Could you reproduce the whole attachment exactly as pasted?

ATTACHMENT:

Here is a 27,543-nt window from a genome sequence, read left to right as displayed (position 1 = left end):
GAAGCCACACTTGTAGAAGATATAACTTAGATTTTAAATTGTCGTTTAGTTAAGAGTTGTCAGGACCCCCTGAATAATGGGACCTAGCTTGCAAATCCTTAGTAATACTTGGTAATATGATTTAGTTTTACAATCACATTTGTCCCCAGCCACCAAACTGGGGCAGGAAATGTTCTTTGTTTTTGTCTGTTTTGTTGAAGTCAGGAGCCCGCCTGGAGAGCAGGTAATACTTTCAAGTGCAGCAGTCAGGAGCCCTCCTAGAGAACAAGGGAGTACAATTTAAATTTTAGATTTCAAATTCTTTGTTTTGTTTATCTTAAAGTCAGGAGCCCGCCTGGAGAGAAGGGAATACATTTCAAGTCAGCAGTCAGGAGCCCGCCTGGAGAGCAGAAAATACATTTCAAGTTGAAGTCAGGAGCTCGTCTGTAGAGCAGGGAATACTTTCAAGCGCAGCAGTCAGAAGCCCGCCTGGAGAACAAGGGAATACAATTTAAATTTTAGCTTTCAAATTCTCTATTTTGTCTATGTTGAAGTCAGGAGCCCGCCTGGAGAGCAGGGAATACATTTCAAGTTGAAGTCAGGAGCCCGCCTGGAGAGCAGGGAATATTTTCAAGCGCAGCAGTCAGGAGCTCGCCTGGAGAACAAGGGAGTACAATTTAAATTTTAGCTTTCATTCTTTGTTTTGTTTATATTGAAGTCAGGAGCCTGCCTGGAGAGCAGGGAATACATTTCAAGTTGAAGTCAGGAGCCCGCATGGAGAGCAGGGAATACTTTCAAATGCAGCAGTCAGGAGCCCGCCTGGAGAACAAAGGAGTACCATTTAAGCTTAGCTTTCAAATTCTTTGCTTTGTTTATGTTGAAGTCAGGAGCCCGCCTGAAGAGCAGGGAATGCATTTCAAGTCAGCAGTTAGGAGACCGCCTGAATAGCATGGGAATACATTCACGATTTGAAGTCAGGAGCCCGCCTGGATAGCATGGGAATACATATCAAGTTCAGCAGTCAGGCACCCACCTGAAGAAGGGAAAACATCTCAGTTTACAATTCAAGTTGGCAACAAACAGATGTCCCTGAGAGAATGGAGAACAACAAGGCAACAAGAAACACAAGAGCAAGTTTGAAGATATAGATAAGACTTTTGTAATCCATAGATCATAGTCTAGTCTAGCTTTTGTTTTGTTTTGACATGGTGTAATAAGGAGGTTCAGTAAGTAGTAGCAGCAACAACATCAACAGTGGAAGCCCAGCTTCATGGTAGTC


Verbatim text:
Here is a 27,543-nt window from a genome sequence, read left to right as displayed (position 1 = left end):
GAAGCCACACTTGTAGAAGATATAACTTAGATTTTAAATTGTCGTTTAGTTAAGAGTTGTCAGGACCCCCTGAATAATGGGACCTAGCTTGCAAATCCTTAGTAATACTTGGTAATATGATTTAGTTTTACAATCACATTTGTCCCCAGCCACCAAACTGGGGCAGGAAATGTTCTTTGTTTTTGTCTGTTTTGTTGAAGTCAGGAGCCCGCCTGGAGAGCAGGTAATACTTTCAAGTGCAGCAGTCAGGAGCCCTCCTAGAGAACAAGGGAGTACAATTTAAATTTTAGATTTCAAATTCTTTGTTTTGTTTATCTTAAAGTCAGGAGCCCGCCTGGAGAGAAGGGAATACATTTCAAGTCAGCAGTCAGGAGCCCGCCTGGAGAGCAGAAAATACATTTCAAGTTGAAGTCAGGAGCTCGTCTGTAGAGCAGGGAATACTTTCAAGCGCAGCAGTCAGAAGCCCGCCTGGAGAACAAGGGAATACAATTTAAATTTTAGCTTTCAAATTCTCTATTTTGTCTATGTTGAAGTCAGGAGCCCGCCTGGAGAGCAGGGAATACATTTCAAGTTGAAGTCAGGAGCCCGCCTGGAGAGCAGGGAATATTTTCAAGCGCAGCAGTCAGGAGCTCGCCTGGAGAACAAGGGAGTACAATTTAAATTTTAGCTTTCATTCTTTGTTTTGTTTATATTGAAGTCAGGAGCCTGCCTGGAGAGCAGGGAATACATTTCAAGTTGAAGTCAGGAGCCCGCATGGAGAGCAGGGAATACTTTCAAATGCAGCAGTCAGGAGCCCGCCTGGAGAACAAAGGAGTACCATTTAAGCTTAGCTTTCAAATTCTTTGCTTTGTTTATGTTGAAGTCAGGAGCCCGCCTGAAGAGCAGGGAATGCATTTCAAGTCAGCAGTTAGGAGACCGCCTGAATAGCATGGGAATACATTCACGATTTGAAGTCAGGAGCCCGCCTGGATAGCATGGGAATACATATCAAGTTCAGCAGTCAGGCACCCACCTGAAGAAGGGAAAACATCTCAGTTTACAATTCAAGTTGGCAACAAACAGATGTCCCTGAGAGAATGGAGAACAACAAGGCAACAAGAAACACAAGAGCAAGTTTGAAGATATAGATAAGACTTTTGTAATCCATAGATCATAGTCTAGTCTAGCTTTTGTTTTGTTTTGACATGGTGTAATAAGGAGGTTCAGTAAGTAGTAGCAGCAACAACATCAACAGTGGAAGCCCAGCTTCATGGTAGTC